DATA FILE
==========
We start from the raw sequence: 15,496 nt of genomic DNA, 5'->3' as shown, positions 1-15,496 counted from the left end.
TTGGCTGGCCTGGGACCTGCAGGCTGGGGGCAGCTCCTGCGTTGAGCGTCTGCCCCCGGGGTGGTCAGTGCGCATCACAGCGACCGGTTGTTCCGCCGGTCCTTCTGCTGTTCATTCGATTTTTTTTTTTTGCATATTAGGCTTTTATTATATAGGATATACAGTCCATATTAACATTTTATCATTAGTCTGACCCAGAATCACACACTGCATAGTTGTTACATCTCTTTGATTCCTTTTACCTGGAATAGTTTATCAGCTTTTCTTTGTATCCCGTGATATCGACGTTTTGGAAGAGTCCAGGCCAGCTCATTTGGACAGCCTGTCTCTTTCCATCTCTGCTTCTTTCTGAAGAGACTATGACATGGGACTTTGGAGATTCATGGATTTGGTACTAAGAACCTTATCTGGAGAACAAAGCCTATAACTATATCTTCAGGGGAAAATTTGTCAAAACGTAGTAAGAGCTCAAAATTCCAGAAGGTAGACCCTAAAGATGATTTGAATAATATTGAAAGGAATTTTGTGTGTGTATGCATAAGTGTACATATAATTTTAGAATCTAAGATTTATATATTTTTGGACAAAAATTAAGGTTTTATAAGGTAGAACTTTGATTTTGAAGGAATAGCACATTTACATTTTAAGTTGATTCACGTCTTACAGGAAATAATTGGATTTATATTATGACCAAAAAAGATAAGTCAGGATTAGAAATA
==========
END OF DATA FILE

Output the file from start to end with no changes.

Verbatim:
We start from the raw sequence: 15,496 nt of genomic DNA, 5'->3' as shown, positions 1-15,496 counted from the left end.
TTGGCTGGCCTGGGACCTGCAGGCTGGGGGCAGCTCCTGCGTTGAGCGTCTGCCCCCGGGGTGGTCAGTGCGCATCACAGCGACCGGTTGTTCCGCCGGTCCTTCTGCTGTTCATTCGATTTTTTTTTTTTGCATATTAGGCTTTTATTATATAGGATATACAGTCCATATTAACATTTTATCATTAGTCTGACCCAGAATCACACACTGCATAGTTGTTACATCTCTTTGATTCCTTTTACCTGGAATAGTTTATCAGCTTTTCTTTGTATCCCGTGATATCGACGTTTTGGAAGAGTCCAGGCCAGCTCATTTGGACAGCCTGTCTCTTTCCATCTCTGCTTCTTTCTGAAGAGACTATGACATGGGACTTTGGAGATTCATGGATTTGGTACTAAGAACCTTATCTGGAGAACAAAGCCTATAACTATATCTTCAGGGGAAAATTTGTCAAAACGTAGTAAGAGCTCAAAATTCCAGAAGGTAGACCCTAAAGATGATTTGAATAATATTGAAAGGAATTTTGTGTGTGTATGCATAAGTGTACATATAATTTTAGAATCTAAGATTTATATATTTTTGGACAAAAATTAAGGTTTTATAAGGTAGAACTTTGATTTTGAAGGAATAGCACATTTACATTTTAAGTTGATTCACGTCTTACAGGAAATAATTGGATTTATATTATGACCAAAAAAGATAAGTCAGGATTAGAAATA